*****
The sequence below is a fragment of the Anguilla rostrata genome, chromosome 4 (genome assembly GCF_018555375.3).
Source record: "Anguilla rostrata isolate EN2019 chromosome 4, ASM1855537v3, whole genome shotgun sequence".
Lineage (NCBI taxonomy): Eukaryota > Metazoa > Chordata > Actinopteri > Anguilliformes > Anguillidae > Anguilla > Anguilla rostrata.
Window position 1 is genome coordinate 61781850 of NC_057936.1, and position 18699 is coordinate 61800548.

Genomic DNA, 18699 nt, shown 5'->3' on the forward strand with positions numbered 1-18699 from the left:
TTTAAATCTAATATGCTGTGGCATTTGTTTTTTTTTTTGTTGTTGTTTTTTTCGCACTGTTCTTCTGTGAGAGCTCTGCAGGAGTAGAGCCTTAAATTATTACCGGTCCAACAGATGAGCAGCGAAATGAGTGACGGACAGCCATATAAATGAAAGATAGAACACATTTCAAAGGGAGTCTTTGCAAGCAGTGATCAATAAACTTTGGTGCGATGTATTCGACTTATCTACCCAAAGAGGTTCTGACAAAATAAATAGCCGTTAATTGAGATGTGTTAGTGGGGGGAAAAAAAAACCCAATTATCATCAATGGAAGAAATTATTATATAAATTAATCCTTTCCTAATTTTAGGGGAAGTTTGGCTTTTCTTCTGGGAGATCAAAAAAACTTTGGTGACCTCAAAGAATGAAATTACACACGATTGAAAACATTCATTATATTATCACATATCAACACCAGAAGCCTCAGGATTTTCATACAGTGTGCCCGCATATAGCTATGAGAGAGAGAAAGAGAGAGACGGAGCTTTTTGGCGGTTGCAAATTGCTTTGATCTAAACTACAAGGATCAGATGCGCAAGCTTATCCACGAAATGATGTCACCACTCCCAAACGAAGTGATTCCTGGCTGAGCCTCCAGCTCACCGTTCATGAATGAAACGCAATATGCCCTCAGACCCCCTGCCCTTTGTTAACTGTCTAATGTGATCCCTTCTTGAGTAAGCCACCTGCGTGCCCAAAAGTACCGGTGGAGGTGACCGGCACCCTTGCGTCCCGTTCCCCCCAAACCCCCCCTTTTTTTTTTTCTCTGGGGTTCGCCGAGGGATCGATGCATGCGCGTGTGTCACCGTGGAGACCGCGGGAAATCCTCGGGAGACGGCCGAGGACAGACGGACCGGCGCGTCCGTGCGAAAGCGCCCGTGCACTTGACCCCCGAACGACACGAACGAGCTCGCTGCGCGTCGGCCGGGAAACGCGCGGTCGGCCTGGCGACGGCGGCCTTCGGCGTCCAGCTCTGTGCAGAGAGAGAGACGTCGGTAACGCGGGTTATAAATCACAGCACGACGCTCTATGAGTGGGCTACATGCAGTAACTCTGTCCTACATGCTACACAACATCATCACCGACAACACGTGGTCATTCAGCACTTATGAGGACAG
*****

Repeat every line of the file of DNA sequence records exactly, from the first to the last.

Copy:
The sequence below is a fragment of the Anguilla rostrata genome, chromosome 4 (genome assembly GCF_018555375.3).
Source record: "Anguilla rostrata isolate EN2019 chromosome 4, ASM1855537v3, whole genome shotgun sequence".
Lineage (NCBI taxonomy): Eukaryota > Metazoa > Chordata > Actinopteri > Anguilliformes > Anguillidae > Anguilla > Anguilla rostrata.
Window position 1 is genome coordinate 61781850 of NC_057936.1, and position 18699 is coordinate 61800548.

Genomic DNA, 18699 nt, shown 5'->3' on the forward strand with positions numbered 1-18699 from the left:
TTTAAATCTAATATGCTGTGGCATTTGTTTTTTTTTTTGTTGTTGTTTTTTTCGCACTGTTCTTCTGTGAGAGCTCTGCAGGAGTAGAGCCTTAAATTATTACCGGTCCAACAGATGAGCAGCGAAATGAGTGACGGACAGCCATATAAATGAAAGATAGAACACATTTCAAAGGGAGTCTTTGCAAGCAGTGATCAATAAACTTTGGTGCGATGTATTCGACTTATCTACCCAAAGAGGTTCTGACAAAATAAATAGCCGTTAATTGAGATGTGTTAGTGGGGGGAAAAAAAAACCCAATTATCATCAATGGAAGAAATTATTATATAAATTAATCCTTTCCTAATTTTAGGGGAAGTTTGGCTTTTCTTCTGGGAGATCAAAAAAACTTTGGTGACCTCAAAGAATGAAATTACACACGATTGAAAACATTCATTATATTATCACATATCAACACCAGAAGCCTCAGGATTTTCATACAGTGTGCCCGCATATAGCTATGAGAGAGAGAAAGAGAGAGACGGAGCTTTTTGGCGGTTGCAAATTGCTTTGATCTAAACTACAAGGATCAGATGCGCAAGCTTATCCACGAAATGATGTCACCACTCCCAAACGAAGTGATTCCTGGCTGAGCCTCCAGCTCACCGTTCATGAATGAAACGCAATATGCCCTCAGACCCCCTGCCCTTTGTTAACTGTCTAATGTGATCCCTTCTTGAGTAAGCCACCTGCGTGCCCAAAAGTACCGGTGGAGGTGACCGGCACCCTTGCGTCCCGTTCCCCCCAAACCCCCCCTTTTTTTTTTTCTCTGGGGTTCGCCGAGGGATCGATGCATGCGCGTGTGTCACCGTGGAGACCGCGGGAAATCCTCGGGAGACGGCCGAGGACAGACGGACCGGCGCGTCCGTGCGAAAGCGCCCGTGCACTTGACCCCCGAACGACACGAACGAGCTCGCTGCGCGTCGGCCGGGAAACGCGCGGTCGGCCTGGCGACGGCGGCCTTCGGCGTCCAGCTCTGTGCAGAGAGAGAGACGTCGGTAACGCGGGTTATAAATCACAGCACGACGCTCTATGAGTGGGCTACATGCAGTAACTCTGTCCTACATGCTACACAACATCATCACCGACAACACGTGGTCATTCAGCACTTATGAGGACAG